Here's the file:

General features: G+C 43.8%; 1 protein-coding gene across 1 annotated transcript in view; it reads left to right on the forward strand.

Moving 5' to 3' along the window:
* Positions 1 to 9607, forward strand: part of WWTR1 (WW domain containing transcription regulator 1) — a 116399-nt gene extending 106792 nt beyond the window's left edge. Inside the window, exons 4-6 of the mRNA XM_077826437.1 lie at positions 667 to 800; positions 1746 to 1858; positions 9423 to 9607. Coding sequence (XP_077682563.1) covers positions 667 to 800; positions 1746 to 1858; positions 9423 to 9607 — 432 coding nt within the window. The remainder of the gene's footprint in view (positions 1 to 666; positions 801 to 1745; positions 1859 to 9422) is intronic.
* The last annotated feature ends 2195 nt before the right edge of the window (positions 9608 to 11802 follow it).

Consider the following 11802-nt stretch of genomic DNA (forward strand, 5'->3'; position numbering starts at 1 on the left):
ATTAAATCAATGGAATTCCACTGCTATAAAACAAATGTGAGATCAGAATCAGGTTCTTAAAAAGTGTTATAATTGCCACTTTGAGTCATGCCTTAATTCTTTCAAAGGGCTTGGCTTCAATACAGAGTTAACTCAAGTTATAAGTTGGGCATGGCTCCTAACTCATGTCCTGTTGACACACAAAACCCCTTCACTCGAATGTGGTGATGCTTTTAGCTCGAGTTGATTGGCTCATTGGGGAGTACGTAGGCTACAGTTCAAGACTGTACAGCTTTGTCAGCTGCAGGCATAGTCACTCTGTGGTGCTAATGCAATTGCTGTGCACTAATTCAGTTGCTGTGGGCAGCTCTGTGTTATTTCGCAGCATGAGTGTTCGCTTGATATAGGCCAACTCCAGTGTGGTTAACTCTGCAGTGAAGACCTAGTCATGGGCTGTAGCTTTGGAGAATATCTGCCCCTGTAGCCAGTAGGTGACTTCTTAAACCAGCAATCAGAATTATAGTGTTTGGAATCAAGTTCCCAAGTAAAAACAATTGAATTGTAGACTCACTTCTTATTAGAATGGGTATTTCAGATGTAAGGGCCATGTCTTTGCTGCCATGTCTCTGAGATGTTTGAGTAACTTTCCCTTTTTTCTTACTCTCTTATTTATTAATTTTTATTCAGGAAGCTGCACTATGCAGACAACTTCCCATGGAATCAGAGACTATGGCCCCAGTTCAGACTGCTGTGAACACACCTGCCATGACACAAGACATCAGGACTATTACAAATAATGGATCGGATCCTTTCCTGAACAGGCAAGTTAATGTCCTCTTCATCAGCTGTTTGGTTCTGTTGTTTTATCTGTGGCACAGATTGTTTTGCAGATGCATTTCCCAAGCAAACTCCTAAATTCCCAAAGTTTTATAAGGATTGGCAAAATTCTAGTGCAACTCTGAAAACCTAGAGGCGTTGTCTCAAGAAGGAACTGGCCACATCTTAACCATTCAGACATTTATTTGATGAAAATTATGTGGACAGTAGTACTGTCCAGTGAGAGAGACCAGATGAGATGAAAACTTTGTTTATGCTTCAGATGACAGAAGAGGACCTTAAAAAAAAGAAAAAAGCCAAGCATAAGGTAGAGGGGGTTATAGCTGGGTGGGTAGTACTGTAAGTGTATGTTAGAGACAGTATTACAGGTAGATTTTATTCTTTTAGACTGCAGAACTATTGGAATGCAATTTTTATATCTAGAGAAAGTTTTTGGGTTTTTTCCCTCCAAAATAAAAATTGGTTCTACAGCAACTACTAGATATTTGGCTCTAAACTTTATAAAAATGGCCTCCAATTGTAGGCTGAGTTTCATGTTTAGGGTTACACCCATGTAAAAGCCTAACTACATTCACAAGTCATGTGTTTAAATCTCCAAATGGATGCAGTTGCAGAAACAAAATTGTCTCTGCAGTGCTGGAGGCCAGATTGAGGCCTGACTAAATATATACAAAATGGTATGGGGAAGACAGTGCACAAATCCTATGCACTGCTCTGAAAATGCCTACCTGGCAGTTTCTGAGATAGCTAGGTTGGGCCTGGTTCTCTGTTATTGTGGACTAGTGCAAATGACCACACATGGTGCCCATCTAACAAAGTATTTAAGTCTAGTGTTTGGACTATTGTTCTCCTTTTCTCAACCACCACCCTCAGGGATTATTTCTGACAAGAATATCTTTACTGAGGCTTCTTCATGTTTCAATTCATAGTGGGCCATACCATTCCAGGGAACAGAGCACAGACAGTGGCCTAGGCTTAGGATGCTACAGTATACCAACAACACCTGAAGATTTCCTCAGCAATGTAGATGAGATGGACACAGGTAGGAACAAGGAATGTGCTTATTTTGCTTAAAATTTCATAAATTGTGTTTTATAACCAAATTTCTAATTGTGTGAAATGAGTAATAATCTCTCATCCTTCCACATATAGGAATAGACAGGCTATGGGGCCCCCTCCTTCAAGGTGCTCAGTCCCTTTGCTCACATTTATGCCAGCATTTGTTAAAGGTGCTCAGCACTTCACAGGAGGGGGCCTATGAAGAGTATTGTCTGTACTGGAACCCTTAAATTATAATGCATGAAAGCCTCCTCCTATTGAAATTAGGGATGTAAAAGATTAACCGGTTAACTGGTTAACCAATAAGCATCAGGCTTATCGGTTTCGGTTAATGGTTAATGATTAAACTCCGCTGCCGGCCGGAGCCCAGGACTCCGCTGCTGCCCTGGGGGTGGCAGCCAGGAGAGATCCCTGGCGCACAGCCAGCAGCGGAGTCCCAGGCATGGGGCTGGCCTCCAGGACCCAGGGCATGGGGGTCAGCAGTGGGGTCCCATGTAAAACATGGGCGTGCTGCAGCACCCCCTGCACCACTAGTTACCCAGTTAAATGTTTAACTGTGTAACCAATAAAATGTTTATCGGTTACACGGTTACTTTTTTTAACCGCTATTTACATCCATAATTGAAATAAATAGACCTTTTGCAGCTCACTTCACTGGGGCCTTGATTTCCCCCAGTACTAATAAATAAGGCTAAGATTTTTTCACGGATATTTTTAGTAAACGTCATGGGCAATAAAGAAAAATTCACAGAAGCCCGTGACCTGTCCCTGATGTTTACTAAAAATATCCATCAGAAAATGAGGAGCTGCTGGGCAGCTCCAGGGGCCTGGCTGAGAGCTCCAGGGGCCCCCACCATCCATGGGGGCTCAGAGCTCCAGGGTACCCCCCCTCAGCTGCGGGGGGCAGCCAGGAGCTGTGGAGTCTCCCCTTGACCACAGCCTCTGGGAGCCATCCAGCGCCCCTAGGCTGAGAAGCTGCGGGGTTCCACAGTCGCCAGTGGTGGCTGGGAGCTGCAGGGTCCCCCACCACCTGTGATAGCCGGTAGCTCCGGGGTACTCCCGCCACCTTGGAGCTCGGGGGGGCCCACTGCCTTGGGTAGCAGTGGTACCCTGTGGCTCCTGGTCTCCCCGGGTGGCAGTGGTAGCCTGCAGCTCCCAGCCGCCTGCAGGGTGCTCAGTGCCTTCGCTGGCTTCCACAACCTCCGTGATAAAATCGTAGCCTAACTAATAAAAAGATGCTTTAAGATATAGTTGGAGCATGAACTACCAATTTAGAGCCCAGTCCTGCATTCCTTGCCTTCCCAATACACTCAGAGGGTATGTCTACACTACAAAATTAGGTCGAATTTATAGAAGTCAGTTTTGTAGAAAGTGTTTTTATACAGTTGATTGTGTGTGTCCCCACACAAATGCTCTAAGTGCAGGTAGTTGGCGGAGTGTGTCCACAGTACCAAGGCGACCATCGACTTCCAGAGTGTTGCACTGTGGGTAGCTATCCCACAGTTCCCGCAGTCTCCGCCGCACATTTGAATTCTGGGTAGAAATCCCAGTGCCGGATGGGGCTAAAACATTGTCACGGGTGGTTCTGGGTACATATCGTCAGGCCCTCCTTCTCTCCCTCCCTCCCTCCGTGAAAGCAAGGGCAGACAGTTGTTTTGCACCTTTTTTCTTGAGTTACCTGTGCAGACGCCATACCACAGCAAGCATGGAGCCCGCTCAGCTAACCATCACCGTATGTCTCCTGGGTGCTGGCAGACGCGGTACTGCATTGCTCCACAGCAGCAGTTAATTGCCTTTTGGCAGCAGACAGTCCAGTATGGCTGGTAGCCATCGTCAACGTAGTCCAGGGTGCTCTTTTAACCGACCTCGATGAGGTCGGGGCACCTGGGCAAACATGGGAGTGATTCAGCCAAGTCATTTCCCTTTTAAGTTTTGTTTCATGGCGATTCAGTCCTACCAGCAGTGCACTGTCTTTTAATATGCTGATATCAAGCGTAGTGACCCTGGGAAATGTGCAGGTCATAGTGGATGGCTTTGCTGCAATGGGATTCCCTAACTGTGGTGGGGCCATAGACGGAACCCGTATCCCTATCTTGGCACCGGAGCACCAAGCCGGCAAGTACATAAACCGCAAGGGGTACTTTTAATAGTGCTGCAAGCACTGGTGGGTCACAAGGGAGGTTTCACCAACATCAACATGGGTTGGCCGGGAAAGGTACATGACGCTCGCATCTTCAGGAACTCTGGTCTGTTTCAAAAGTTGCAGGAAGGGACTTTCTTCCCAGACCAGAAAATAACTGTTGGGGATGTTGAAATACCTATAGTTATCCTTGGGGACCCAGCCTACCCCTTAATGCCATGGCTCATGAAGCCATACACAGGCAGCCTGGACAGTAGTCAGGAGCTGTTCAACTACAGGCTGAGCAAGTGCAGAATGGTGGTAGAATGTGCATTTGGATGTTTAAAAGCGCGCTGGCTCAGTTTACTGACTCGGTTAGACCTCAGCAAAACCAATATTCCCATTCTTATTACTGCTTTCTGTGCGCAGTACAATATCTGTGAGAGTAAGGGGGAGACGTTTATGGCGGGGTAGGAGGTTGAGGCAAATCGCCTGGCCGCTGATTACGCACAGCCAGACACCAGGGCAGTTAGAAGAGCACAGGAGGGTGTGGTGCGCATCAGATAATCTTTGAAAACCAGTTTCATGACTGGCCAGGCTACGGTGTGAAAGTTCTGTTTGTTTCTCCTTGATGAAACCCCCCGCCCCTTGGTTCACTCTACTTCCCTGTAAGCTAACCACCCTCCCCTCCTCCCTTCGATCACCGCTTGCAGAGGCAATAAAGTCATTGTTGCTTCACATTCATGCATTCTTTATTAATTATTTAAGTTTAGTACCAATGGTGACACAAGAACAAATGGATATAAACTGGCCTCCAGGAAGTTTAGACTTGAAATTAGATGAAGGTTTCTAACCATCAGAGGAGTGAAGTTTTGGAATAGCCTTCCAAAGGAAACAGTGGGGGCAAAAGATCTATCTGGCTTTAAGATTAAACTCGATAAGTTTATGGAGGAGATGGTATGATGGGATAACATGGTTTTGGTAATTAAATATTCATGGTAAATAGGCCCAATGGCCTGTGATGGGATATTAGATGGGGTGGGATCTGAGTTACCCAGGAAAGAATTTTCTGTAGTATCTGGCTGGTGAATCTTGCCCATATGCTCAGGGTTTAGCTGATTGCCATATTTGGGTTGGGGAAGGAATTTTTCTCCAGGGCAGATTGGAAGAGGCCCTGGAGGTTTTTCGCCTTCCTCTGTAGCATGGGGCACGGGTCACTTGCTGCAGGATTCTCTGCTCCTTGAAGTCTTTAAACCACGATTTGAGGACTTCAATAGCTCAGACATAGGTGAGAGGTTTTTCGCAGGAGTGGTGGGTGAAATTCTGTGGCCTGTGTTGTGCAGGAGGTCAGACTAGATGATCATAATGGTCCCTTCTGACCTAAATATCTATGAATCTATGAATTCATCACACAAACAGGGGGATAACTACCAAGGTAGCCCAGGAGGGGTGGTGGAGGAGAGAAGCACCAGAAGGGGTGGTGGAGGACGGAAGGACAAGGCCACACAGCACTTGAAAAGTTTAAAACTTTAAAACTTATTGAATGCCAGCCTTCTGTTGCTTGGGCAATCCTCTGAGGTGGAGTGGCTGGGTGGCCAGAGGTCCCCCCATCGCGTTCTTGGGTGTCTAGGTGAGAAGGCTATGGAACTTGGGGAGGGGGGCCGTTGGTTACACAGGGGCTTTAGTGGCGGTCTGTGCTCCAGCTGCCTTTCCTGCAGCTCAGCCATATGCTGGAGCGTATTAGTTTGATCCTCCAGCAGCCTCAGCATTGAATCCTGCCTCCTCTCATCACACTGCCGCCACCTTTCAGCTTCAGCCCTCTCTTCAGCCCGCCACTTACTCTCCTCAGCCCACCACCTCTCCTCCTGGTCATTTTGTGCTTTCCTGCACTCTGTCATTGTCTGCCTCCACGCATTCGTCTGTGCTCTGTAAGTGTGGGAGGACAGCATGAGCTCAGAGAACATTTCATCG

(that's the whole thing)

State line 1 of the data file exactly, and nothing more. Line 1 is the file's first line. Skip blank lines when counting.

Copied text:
General features: G+C 43.8%; 1 protein-coding gene across 1 annotated transcript in view; it reads left to right on the forward strand.